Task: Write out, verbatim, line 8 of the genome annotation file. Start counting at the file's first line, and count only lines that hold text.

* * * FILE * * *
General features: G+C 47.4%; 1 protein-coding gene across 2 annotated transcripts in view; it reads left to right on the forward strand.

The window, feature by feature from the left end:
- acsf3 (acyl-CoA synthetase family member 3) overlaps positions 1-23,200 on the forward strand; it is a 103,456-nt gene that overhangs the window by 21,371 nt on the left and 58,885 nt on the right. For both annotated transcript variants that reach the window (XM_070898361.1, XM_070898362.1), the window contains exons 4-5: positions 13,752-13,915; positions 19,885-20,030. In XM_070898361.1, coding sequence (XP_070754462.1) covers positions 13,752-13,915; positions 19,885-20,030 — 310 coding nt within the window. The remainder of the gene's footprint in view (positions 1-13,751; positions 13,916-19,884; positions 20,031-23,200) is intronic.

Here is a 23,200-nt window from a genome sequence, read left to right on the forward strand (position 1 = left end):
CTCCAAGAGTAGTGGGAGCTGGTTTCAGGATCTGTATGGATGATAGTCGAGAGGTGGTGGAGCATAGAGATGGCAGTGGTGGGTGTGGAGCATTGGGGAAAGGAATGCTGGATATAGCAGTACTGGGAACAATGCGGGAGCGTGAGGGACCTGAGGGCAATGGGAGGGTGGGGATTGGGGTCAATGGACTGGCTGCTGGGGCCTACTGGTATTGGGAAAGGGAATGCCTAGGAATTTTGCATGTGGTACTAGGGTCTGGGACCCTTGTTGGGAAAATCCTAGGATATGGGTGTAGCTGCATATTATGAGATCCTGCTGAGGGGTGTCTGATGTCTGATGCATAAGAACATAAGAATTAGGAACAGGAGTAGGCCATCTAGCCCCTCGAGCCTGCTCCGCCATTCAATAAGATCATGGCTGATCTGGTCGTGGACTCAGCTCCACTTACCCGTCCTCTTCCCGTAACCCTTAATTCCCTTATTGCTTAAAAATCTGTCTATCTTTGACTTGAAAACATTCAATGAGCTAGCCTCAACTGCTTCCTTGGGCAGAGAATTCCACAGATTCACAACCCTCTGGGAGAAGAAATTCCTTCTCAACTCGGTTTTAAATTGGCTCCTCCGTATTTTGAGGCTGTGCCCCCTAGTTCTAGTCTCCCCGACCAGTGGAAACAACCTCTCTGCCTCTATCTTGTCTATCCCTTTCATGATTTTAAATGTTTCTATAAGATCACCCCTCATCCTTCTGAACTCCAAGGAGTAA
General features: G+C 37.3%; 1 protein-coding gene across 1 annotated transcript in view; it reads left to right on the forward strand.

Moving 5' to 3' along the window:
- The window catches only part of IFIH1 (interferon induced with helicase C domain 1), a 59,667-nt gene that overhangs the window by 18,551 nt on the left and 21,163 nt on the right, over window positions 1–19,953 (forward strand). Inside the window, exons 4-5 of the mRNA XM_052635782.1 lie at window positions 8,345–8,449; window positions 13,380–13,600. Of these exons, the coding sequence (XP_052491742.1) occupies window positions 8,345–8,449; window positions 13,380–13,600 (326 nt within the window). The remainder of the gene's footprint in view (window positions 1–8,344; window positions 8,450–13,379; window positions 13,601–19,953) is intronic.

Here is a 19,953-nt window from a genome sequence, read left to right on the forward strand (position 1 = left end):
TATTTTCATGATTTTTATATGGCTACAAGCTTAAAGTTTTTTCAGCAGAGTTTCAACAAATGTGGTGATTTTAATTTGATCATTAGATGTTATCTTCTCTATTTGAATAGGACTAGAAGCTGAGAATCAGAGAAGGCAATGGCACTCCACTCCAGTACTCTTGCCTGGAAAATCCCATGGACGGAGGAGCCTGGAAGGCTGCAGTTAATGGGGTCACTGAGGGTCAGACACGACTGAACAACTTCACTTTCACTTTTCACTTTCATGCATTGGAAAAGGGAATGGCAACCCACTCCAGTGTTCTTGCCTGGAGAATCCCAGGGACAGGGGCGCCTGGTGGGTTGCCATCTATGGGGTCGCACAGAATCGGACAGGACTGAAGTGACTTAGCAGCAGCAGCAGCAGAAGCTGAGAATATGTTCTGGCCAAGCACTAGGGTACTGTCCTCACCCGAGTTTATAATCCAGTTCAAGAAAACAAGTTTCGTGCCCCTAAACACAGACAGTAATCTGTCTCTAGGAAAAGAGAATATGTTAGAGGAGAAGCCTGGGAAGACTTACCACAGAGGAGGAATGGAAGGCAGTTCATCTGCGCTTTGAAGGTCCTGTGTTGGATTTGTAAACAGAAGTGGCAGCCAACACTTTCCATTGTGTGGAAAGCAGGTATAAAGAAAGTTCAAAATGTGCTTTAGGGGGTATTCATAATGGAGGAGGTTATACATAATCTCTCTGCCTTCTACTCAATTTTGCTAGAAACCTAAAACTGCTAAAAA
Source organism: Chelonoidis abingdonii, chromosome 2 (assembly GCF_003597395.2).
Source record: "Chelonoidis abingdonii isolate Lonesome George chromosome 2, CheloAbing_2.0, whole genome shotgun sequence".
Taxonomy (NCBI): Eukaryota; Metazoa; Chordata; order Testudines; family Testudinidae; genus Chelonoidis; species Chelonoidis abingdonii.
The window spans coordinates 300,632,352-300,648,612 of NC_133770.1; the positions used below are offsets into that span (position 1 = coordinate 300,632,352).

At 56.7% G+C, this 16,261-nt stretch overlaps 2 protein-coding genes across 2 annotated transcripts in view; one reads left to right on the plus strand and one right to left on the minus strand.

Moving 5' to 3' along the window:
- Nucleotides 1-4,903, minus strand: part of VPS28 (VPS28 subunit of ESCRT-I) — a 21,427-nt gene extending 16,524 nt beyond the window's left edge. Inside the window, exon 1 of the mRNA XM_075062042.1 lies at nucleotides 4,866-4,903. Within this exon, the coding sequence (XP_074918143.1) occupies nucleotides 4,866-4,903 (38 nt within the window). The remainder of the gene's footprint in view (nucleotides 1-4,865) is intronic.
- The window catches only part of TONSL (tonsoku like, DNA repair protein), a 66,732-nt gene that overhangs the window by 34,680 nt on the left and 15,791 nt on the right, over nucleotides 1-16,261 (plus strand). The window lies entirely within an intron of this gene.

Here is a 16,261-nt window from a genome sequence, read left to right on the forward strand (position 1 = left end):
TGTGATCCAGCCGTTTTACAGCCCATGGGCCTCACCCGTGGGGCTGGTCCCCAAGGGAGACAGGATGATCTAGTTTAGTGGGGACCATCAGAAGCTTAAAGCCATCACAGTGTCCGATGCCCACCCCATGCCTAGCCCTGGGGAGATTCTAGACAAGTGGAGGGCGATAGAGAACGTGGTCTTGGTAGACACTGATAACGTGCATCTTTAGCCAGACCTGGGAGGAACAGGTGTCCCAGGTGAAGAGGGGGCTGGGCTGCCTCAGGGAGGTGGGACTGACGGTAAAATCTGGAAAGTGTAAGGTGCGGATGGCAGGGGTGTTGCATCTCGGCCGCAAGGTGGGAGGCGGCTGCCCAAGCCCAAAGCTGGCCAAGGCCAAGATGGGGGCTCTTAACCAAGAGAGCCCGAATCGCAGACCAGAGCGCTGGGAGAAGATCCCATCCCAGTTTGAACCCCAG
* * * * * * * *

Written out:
- The window catches only part of IFIH1 (interferon induced with helicase C domain 1), a 59,667-nt gene that overhangs the window by 18,551 nt on the left and 21,163 nt on the right, over window positions 1–19,953 (forward strand). Inside the window, exons 4-5 of the mRNA XM_052635782.1 lie at window positions 8,345–8,449; window positions 13,380–13,600. Of these exons, the coding sequence (XP_052491742.1) occupies window positions 8,345–8,449; window positions 13,380–13,600 (326 nt within the window). The remainder of the gene's footprint in view (window positions 1–8,344; window positions 8,450–13,379; window positions 13,601–19,953) is intronic.